Lawn Aeration Guide

Lawn Aeration Guide: How and When to Aerate Your Lawn

Lawn aeration is defined by Biggs and Straton, as a perforation of the soil with small holes to allow air, water and nutrients to penetrate the grass roots.

Aeration essentially breaks up the layers of soil, and helps the roots grow much deeper and stronger, therefore creating a lawn free of weeds and turf which is very resilient.

Lawn aeration also encourages cohesive growth throughout the lawn by replenishing nutrients, oxygen and water to the roots and problem areas.

Trust and Accuracy Information

This article was last updated on by Lawn Chick Owner Sarah Jameson
Article content reviewed for accuracy by Certified Horticulturist Nicole Forsyth, M.S.

Why Should You Aerate Your Lawn?

There are several reasons why you may want to aerate your lawn, but the primary reason most people aerate their grass is to alleviate soil compaction.

The reason for this is that when your lawn soil is compact, your soil prevents the ability of air, nutrients and water from penetrating the soil and getting to the roots of your grass.

There are also other elements which need to be loosened, that are buried beneath the surface and when your lawn soil is compact, it can prevent air, water and nutrients from being absorbed.

The type of soil on your lot will dictate the need for aeration (for example dense soils that re heavy in clay may need more frequent aeration than loose, sandy soils). But the reality is that almost every lawn will benefit from regular aeration. is reader supported. If you make a purchase after clicking a link, I may earn a commission at no additional cost to you.

How to Know if Your Lawn Needs Aeration

Aeration isn’t necessary for everyone, but you should probably aerate your lawn for a few of the following reasons.

  • If your lawn is used often, and you’d describe it as high traffic (for example, you might have pets or children running around on it every day which puts pressure on the soil).
  • Another reason to aerate is if you recently put in your lawn. Often new lawns have a lot of pressure put on them, so it’s important to loosen the soil, get air to the roots, over-seed, and top-dress your lawn with organic compost. This will help your lawn get established and prevent weed growth.
  • If your lawn seems to dry out or has a bouncy feel. This is another reason to aerate and it could mean you have a thatch problem. One way to check this is to remove part of the lawn with a shovel and dig four inches down. If your thatch layer is deeper than ½ an inch aeration is a good idea.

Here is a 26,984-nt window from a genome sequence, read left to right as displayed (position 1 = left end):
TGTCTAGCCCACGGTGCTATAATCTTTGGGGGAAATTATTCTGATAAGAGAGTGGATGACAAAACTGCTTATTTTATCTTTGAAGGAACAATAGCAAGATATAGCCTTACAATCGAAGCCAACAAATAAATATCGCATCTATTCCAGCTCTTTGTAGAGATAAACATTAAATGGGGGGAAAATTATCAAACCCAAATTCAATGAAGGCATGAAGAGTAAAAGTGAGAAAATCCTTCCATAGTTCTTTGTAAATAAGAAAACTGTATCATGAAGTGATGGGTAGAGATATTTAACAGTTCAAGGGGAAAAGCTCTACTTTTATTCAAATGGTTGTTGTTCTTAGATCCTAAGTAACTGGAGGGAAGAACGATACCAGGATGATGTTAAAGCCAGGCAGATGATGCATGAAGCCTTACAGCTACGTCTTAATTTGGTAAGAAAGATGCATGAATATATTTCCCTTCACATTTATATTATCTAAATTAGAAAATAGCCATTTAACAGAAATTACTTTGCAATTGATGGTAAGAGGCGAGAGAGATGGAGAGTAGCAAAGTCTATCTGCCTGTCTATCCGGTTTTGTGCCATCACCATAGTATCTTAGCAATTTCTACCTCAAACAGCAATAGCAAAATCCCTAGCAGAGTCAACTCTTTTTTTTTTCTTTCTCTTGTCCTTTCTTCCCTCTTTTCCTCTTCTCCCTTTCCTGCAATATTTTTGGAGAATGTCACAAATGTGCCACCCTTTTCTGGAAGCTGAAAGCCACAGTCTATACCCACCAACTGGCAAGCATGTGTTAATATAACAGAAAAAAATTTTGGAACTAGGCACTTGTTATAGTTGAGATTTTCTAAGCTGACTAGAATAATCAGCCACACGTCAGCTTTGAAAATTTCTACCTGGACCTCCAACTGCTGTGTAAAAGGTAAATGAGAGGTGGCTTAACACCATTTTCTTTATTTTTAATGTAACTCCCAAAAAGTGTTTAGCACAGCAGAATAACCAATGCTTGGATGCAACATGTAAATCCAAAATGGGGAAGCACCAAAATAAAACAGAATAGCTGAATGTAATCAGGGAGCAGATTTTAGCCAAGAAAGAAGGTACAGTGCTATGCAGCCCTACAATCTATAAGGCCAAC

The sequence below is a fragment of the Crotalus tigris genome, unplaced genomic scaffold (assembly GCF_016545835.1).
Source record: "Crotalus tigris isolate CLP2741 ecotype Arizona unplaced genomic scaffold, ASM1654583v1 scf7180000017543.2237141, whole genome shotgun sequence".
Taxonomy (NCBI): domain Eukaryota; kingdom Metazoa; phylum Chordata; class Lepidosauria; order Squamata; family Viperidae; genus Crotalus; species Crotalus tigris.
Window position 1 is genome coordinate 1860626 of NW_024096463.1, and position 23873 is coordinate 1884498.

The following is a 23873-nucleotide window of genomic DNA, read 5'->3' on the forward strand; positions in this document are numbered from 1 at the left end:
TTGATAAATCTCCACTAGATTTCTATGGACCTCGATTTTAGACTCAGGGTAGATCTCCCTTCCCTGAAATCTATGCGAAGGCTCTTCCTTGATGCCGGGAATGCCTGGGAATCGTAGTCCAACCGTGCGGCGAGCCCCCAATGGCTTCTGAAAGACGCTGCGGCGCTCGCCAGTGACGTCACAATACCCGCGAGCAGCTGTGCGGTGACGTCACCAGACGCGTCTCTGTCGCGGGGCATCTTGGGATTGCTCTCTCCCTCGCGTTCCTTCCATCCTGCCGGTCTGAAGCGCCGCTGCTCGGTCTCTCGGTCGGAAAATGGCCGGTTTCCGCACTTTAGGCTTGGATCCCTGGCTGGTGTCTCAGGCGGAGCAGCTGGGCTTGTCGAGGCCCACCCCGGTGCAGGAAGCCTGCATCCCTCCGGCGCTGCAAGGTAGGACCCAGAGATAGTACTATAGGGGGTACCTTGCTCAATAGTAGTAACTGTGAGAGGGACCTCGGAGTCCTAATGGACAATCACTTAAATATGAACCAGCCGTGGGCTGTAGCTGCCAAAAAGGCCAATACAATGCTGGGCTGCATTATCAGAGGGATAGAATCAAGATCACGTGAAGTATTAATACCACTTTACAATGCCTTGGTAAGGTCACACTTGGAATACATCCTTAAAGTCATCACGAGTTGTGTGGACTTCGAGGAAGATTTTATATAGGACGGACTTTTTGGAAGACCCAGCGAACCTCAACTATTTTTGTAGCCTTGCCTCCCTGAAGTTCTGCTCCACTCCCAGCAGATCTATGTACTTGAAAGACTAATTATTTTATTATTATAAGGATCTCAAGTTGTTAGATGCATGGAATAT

• Finally an important reason to aerate, is if you personally established your lawn by sod. Lawns that were grown from sod means there is soil layering. When there is a thinner soil over your other soil, this can create a drainage problem, and can stunt root development. Aerating and over-seeding your lawn will help correct this and improve your yard.

Best Ways to Aerate Your Lawn

If you have decided that you are going to aerate your lawn, it’s important to do it properly.

First make sure that the soil has enough water. It will be very difficult to aerate soil that is dry. Either try to aerate right after it has rained, or water your lawn the day before you begin.

There are plenty of aeration machines that only cover a small part of your lawn are once, so try to make multiple passes over the same area, and move the machine in different directions (i.e. East to West, then North to South).

If there are areas that do not need to be aerated, there is no reason to do so. Save your energy for the areas which need it the most.

In order to keep a cohesive lawn, you will want to allow any soil plugs that have been excavated, to dry and then break them up. You can break them up by running over the lawn and plugs with a lawn mower, but I use the back of a leaf rake once they’re dry.

After You Aerate Your Lawn

After this process, make sure to remember that your lawn continually needs care. Fertilization, mowing and regular watering is incredibly important to maintain your aerated lawn.

And as I’ve mentioned, right after you aerate is the best time to over-seed your lawn and amend the soil with a good organic compost.

Doing so will help the new seed and compost get down into the soil (in the holes) and you’ll see improved germination rates and improved benefit from amending the soil.

What is the Best Time to Aerate Your Lawn?

Just as the timing of when you plant new seed or water your lawn is important, the time of year you aerate your lawn is also important.

The best time to begin aeration is when the grass is able to grow and repair itself if any areas become open or destroyed when certain soil plugs are removed. This means you would want to aerate in the growing season (when that is for you, exactly, will depend upon your geographic location).

Cool season grass grows in the early spring and fall, while warm season grass grows in the late spring or early summer. Therefore, these are the best times to aerate for each type of grass.

If you work on your lawn during the wrong season, not only will you limit the benefit of the work you do, but you risk causing more problems that you had when you began.

Improving your lawn requires patience and planning.

How Often Should You Aerate Your Lawn?

How often you aerate your lawn depends mainly on which type of grass you have, your soil type and condition, and a visual assessment of how well your lawn is growing.